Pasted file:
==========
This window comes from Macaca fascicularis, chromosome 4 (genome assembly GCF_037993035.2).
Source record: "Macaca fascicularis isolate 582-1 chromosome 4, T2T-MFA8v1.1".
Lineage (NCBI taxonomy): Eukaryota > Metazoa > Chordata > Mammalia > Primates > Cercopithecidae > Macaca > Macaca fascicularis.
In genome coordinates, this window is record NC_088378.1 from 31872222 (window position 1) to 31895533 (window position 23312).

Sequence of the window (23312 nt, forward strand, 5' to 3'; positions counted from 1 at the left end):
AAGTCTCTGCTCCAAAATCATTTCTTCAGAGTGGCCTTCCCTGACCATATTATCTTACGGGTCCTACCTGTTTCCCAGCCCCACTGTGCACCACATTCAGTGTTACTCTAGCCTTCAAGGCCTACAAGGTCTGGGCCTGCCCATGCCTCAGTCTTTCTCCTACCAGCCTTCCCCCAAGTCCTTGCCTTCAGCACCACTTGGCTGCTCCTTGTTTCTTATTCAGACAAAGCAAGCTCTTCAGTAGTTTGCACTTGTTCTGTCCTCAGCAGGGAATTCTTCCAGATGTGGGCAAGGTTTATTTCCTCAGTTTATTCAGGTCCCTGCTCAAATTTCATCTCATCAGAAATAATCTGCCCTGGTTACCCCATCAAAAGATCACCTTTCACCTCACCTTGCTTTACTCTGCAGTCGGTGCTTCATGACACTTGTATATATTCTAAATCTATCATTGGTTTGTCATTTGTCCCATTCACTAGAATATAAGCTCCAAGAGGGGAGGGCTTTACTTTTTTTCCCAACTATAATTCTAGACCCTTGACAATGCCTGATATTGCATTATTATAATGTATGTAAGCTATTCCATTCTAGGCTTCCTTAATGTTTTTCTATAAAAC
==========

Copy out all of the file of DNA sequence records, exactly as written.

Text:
This window comes from Macaca fascicularis, chromosome 4 (genome assembly GCF_037993035.2).
Source record: "Macaca fascicularis isolate 582-1 chromosome 4, T2T-MFA8v1.1".
Lineage (NCBI taxonomy): Eukaryota > Metazoa > Chordata > Mammalia > Primates > Cercopithecidae > Macaca > Macaca fascicularis.
In genome coordinates, this window is record NC_088378.1 from 31872222 (window position 1) to 31895533 (window position 23312).

Sequence of the window (23312 nt, forward strand, 5' to 3'; positions counted from 1 at the left end):
AAGTCTCTGCTCCAAAATCATTTCTTCAGAGTGGCCTTCCCTGACCATATTATCTTACGGGTCCTACCTGTTTCCCAGCCCCACTGTGCACCACATTCAGTGTTACTCTAGCCTTCAAGGCCTACAAGGTCTGGGCCTGCCCATGCCTCAGTCTTTCTCCTACCAGCCTTCCCCCAAGTCCTTGCCTTCAGCACCACTTGGCTGCTCCTTGTTTCTTATTCAGACAAAGCAAGCTCTTCAGTAGTTTGCACTTGTTCTGTCCTCAGCAGGGAATTCTTCCAGATGTGGGCAAGGTTTATTTCCTCAGTTTATTCAGGTCCCTGCTCAAATTTCATCTCATCAGAAATAATCTGCCCTGGTTACCCCATCAAAAGATCACCTTTCACCTCACCTTGCTTTACTCTGCAGTCGGTGCTTCATGACACTTGTATATATTCTAAATCTATCATTGGTTTGTCATTTGTCCCATTCACTAGAATATAAGCTCCAAGAGGGGAGGGCTTTACTTTTTTTCCCAACTATAATTCTAGACCCTTGACAATGCCTGATATTGCATTATTATAATGTATGTAAGCTATTCCATTCTAGGCTTCCTTAATGTTTTTCTATAAAAC